Statistical power in randomized intervention studies with noncompliance
 Psychological Methods
, 2002
"... This study examined various factors that affect statistical power in randomized intervention studies with noncompliance. On the basis of Monte Carlo simulations, this study demonstrates how statistical power changes depending on compliance rate, study design, outcome distributions, and covariate inf ..."
Abstract

Cited by 27 (5 self)
 Add to MetaCart
(Show Context)
This study examined various factors that affect statistical power in randomized intervention studies with noncompliance. On the basis of Monte Carlo simulations, this study demonstrates how statistical power changes depending on compliance rate, study design, outcome distributions, and covariate information. It also examines how these factors influence power in different methods of estimating intervention effects. Intenttotreat analysis and complier average causal effect estimation are compared as 2 alternative ways of estimating intervention effects under noncompliance. The results of this investigation provide practical implications in designing and evaluating intervention studies taking into account noncompliance. In randomized field experiments, noncompliance (nonadherence) can be a major threat to obtaining statistical power to detect intervention effects. Noncompliance occurs when study participants do not follow the randomized assignment, and it has several forms (Angrist, Imbens, & Rubin, 1996). The most
Causal Inference from Indirect Experiments
, 1995
"... Indirect experiments are studies in which randomized control is replaced by randomized encouragement, that is, subjects are encouraged, rather than forced to receive treatment programs. The purpose of this paper is to bring to the attention of experimental researchers simple mathematical results tha ..."
Abstract

Cited by 24 (5 self)
 Add to MetaCart
Indirect experiments are studies in which randomized control is replaced by randomized encouragement, that is, subjects are encouraged, rather than forced to receive treatment programs. The purpose of this paper is to bring to the attention of experimental researchers simple mathematical results that enable us to assess, from indirect experiments, the strength with which causal influences operate among variables of interest. The results reveal that despite the laxity of the encouraging instrument, indirect experimentation can yield significant and sometimes accurate information on the impact of a program on the population as a whole, as well as on the particular individuals who participated in the program. Keywords: Causal reasoning, treatment evaluation, noncompliance, graphical models 1 Introduction Standard experimental studies in the biological, medical, and behavioral sciences invariably invoke the instrument of randomized control, that is, subjects are assigned at random to va...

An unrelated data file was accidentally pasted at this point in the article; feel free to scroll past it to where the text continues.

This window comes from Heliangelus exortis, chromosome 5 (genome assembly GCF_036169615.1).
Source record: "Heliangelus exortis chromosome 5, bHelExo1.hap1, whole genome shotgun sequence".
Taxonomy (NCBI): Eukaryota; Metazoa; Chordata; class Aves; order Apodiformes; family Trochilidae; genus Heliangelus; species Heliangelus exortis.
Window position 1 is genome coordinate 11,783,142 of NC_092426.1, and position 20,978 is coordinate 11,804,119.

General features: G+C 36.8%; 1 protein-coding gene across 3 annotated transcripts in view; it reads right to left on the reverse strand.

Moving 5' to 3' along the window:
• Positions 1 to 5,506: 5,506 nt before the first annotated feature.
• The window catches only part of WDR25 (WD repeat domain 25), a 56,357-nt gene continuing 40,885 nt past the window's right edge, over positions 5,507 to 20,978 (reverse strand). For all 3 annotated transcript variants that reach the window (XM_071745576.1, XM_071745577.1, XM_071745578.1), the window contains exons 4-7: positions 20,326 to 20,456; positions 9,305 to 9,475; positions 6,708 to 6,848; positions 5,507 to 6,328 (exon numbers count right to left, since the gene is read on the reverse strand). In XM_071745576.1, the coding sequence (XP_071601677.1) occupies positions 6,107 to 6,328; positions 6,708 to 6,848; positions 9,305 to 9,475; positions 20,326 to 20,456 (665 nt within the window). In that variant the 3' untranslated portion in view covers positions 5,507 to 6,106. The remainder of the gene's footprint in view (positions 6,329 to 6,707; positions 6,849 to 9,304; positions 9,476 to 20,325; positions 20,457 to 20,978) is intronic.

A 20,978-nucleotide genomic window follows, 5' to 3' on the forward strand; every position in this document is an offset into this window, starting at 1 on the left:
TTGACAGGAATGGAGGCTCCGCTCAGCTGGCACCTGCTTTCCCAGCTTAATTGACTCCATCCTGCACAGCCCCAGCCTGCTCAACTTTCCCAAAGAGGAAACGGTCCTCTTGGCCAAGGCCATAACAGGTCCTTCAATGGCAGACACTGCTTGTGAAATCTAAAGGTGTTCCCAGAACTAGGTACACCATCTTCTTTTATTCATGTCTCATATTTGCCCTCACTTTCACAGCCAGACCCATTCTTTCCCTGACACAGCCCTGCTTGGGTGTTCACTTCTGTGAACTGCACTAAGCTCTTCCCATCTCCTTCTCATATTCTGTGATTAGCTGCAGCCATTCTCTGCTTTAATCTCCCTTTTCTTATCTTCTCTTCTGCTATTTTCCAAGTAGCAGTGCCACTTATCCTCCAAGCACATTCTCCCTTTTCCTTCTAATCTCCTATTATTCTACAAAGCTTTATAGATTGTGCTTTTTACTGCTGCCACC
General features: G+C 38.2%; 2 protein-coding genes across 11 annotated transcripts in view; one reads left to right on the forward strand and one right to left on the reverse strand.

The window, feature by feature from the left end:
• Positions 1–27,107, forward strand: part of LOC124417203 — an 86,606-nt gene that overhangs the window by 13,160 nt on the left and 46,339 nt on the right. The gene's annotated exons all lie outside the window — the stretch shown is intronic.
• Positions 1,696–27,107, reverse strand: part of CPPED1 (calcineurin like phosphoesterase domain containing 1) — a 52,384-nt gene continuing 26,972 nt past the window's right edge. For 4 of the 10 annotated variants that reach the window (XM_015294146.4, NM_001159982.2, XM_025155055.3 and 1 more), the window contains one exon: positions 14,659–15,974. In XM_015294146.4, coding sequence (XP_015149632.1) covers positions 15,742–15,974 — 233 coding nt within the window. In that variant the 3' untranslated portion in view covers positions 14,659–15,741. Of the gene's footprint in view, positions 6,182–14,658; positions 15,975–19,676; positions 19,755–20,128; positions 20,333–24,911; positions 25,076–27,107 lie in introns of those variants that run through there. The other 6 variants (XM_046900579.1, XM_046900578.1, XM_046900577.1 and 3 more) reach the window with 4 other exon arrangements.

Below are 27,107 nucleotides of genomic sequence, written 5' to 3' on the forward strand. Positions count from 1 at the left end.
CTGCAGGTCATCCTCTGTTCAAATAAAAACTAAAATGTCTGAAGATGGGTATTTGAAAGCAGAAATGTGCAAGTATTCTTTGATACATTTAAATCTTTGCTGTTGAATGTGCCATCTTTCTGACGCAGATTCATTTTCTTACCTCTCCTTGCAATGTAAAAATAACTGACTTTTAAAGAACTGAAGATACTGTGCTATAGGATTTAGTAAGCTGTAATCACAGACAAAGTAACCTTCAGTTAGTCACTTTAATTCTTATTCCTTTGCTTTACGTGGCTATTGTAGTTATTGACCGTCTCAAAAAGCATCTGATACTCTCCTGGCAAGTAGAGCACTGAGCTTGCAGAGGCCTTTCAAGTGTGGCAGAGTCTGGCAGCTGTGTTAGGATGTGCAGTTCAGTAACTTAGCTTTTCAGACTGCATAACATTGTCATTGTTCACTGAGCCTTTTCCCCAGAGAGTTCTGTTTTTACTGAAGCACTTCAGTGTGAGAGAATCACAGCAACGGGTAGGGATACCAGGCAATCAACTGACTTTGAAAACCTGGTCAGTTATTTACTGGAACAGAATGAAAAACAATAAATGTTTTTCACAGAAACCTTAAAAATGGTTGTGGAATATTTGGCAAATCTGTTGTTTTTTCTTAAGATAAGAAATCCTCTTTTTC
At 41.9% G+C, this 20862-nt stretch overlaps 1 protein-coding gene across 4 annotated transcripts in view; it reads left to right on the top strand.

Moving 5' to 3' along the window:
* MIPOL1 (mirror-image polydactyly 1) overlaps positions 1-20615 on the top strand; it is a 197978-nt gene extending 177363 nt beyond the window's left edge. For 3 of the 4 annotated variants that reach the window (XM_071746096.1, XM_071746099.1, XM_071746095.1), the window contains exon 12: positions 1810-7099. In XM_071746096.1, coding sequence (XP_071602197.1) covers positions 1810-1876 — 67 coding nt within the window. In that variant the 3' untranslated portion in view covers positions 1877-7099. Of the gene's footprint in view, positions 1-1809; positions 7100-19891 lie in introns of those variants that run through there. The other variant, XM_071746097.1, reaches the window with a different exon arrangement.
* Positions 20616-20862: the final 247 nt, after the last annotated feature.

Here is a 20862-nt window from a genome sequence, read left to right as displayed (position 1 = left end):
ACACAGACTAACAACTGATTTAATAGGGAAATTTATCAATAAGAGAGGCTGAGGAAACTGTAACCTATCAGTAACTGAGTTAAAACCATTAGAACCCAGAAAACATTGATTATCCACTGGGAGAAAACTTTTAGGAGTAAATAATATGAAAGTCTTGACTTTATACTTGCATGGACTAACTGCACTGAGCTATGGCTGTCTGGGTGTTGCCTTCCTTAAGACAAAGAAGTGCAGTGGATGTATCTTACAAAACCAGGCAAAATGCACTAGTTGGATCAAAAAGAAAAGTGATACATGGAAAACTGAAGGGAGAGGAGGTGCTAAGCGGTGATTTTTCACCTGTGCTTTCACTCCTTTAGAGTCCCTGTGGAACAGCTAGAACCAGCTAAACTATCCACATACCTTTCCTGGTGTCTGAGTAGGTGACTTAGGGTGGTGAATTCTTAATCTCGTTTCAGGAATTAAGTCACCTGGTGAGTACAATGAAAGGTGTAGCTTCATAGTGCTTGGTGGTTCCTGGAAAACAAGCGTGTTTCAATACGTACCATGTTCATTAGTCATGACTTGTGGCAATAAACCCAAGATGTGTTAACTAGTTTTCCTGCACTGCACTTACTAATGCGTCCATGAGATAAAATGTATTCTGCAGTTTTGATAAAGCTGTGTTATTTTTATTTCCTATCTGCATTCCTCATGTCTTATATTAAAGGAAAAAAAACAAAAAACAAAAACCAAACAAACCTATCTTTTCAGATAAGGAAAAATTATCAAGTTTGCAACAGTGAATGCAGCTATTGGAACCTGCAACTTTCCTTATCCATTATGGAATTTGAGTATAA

A Clinician's Tool for Analyzing Noncompliance
, 1996
"... We describe a computer program to assist a clinician with assessing the efficacy of treatments in experimental studies for which treatment assignment is random but subject compliance is imperfect. The major difficulty in such studies is that treatment efficacy is not "identifiable", th ..."
Abstract

Cited by 24 (13 self)
 Add to MetaCart
We describe a computer program to assist a clinician with assessing the efficacy of treatments in experimental studies for which treatment assignment is random but subject compliance is imperfect. The major difficulty in such studies is that treatment efficacy is not "identifiable", that is, it cannot be estimated from the data, even when the number of subjects is infinite, unless additional knowledge is provided. Our system combines Bayesian learning with Gibbs sampling using two inputs: (1) the investigator's prior probabilities of the relative sizes of subpopulations and (2) the observed data from the experiment. The system outputs a histogram depicting the posterior distribution of the average treatment effect, that is, the probability that the average outcome (e.g., survival) would attain a given level, had the treatment been taken uniformly by the entire population. This paper describes the theoretical basis for the proposed approach and presents experimental results on ...
Statistical considerations in the intenttotreat principle
 Controlled Clinical Trials
, 2000
"... ABSTRACT: This paper describes some of the statistical considerations in the intenttotreat design and analysis of clinical trials. The pivotal property of a clinical trial is the assignment of treatments to patients at random. Randomization alone, however, is not sufficient to provide an unbiased ..."
Abstract

Cited by 23 (0 self)
 Add to MetaCart
ABSTRACT: This paper describes some of the statistical considerations in the intenttotreat design and analysis of clinical trials. The pivotal property of a clinical trial is the assignment of treatments to patients at random. Randomization alone, however, is not sufficient to provide an unbiased comparison of therapies. An additional requirement is that the set of patients contributing to an analysis provides an unbiased assessment of treatment effects, or that any missing data are ignorable. A sufficient condition to provide an unbiased comparison is to obtain complete data on all randomized subjects. This can be achieved by an intenttotreat design wherein all patients are followed until death or the end of the trial, or until the outcome event is reached in a timetoevent trial, irrespective of whether the patient is still receiving or complying with the assigned treatment. The properties of this strategy are contrasted with those of an efficacy subset analysis in which patients and observable patient data are excluded from the analysis on the basis of information obtained postrandomization. I describe the potential bias that can be introduced by such postrandomization exclusions and the pursuant effects on type